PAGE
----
Report of a meeting of the East Sussex Fire Authority held at County Hall, St. Anne’s Crescent, Lewes at 10:30 hours on Thursday, 10 February 2022.


Present: Councillors Galley (Chairman), Lambert (Vice-Chair), Azad, Dowling, Evans, Geary, Hamilton, Maples, Osborne, Peltzer Dunn, Powell, Redstone, Scott, Taylor, Theobald, Tutt and West


N.B. Apologies were received from Councillor Marlow-Eastwood


The agenda and non-confidential reports can be read on the East Sussex Fire & Rescue Service’s website at http://www.esfrs.org/about-us/east-sussex-fire-authority/fire-authority-meetings/  A brief synopsis and the decisions relating to key items is set out below.



Fire Authority Service Planning processes for 2022/23 and beyond - Revenue Budget 2022/23 and Capital Asset Strategy 2022/23 to 2026/27




The Fire Authority considered a report detailing the Fire Authority’s Revenue Budget 2022/23, Capital Strategy 2022/23-2026/27 and Medium Term Finance Plan 2022/23-2026/27.  This set out the final budget proposals and although Business Rates figures were estimates the final figures would not change either the precept or proposed budget provision.  The final Local Government Finance Settlement had been announced and although confirmation of specific grants from the Home Office were still awaited it was understood that the largest of these, the Pension Grant, would be unchanged from the current year and was reflected in the budget proposals.  The Council Tax referendum threshold for the Fire Authority remained at 2%.




Whilst the Government had conducted a three year spending review the settlement was only for one year.  The settlement for 2022/23 was better than anticipated primarily due to a one off Service Grant of £0.535m. however there remained significant uncertainty for funding beyond that.  The Authority’s increase in core spending power for 2022/23 of 4.1% was the second lowest in English Fire Authorities and well below the average of 4.7%.  The proposed budget was a balanced one with a proposed Council Tax increase of 1.99% - equivalent to £1.91 per week for a Band D property.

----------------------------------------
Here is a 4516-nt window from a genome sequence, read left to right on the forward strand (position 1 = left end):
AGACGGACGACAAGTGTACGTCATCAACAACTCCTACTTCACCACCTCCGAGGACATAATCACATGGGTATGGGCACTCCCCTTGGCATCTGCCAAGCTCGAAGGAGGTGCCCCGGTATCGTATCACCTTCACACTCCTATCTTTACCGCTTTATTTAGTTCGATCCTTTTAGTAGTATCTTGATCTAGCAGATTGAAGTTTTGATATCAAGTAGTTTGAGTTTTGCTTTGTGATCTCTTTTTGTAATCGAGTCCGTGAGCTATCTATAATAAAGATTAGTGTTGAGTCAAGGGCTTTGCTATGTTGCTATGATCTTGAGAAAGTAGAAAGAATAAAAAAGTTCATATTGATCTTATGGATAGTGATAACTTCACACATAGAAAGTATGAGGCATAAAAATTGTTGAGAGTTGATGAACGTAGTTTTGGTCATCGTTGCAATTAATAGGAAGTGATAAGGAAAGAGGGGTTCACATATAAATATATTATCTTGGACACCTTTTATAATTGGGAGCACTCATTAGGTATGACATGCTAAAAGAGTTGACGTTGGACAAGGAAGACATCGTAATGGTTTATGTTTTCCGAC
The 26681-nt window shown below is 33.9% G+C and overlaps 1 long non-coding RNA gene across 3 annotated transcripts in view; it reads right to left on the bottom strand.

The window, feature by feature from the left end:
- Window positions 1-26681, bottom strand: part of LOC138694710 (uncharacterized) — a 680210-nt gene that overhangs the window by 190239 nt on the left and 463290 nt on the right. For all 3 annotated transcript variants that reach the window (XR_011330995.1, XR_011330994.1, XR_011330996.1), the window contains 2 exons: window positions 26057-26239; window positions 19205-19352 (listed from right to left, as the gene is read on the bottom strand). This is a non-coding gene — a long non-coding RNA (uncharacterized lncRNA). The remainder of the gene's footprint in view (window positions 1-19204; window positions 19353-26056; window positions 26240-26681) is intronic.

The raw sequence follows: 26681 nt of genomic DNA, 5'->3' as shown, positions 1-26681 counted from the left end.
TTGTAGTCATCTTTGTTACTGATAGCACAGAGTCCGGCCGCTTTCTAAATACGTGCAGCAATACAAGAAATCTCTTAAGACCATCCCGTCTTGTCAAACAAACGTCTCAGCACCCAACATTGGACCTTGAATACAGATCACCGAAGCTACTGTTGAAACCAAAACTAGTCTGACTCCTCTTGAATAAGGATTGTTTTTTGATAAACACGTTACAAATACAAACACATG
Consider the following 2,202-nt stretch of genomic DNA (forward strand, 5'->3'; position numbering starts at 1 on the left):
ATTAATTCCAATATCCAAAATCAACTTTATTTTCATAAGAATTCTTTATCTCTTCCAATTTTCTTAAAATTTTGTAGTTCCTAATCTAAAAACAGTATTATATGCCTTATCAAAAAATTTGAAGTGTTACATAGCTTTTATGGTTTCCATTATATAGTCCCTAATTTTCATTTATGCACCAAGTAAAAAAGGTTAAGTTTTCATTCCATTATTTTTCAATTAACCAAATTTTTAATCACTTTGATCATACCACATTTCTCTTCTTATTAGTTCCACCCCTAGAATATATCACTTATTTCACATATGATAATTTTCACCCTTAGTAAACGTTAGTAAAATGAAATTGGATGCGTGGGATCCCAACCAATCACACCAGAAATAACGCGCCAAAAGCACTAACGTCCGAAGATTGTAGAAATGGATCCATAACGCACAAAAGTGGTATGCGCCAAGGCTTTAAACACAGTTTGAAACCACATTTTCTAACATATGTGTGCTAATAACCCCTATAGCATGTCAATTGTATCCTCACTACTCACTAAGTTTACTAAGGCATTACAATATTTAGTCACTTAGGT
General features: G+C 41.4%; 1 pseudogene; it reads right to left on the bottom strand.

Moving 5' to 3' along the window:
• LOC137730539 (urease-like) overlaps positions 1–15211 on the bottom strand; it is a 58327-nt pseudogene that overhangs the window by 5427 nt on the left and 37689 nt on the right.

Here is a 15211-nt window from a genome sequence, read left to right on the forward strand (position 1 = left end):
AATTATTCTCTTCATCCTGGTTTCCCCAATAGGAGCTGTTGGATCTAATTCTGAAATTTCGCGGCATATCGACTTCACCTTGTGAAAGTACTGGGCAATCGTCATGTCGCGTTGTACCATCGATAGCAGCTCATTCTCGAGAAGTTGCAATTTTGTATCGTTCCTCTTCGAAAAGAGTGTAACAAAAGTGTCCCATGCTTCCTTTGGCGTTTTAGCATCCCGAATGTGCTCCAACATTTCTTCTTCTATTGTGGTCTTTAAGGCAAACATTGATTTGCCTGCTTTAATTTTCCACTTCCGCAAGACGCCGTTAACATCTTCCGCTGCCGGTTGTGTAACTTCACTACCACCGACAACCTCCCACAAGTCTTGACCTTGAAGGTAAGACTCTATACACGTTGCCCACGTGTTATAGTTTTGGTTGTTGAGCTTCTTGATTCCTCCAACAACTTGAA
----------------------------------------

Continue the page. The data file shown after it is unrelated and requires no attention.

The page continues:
In order to balance the budget a total of £0.432m of reserves would be used.  Including £0.200m to support investment in protection services beyond the one-off grant funding provided by Government.  Whilst the use of reserves was legitimate it was not financially sustainable and therefore could not form an ongoing part of budget setting.  It was noted that despite difficult financial circumstances the Authority planned to continue investment in IT, Fleet and Estates.  The Capital Programme over 5 years was set to increase by £4.8m to £28.2m including additional investment of £3.8m in operational training facilities to maintain firefighter competence and safety.  The Authority’s reserves were forecast to reduce from £16.7m to £5.2m over the next 5 years as a result of planned investment, and borrowing would increase from £10.3m to £21.8m, with revenue costs of borrowing increasing by £0.9m.




The Medium Term Financial Plan (MTFP) modelled 3 scenarios (mid, best and worse case), these were wide ranging, including additional measures to manage risk and provide greater financial sustainability.  The advice to the Authority was to plan for the mid case scenario whilst remembering that forecasts were only indicative due to risks including further reductions in public spending and proposed changes to how local government was supported centrally.  The mid-case scenario forecast the need for further savings of £1.0m in 2023/24 rising to £1.5m by 2026/27.




There remained significant uncertainty for funding for 2022/23 and beyond and the Authority needed to be flexible in its approach to financial planning.  It was the view of the Treasurer that the estimates used for the purposes of calculating the budget, revenue and capital, had been produced in a robust and transparent way and the proposed financial reserves were consistent with Fire Authority policy and were prudent and necessary.  It was essential the Authority focused on identifying additional savings enabling it to balance its revenue budget from 2023/24 onwards rather than relying on reserves.  If these could not be found from the efficiency areas set out in the report the Authority would need to consider other options including the revisiting of options proposed but not adopted as part of its IRMP 2020-25.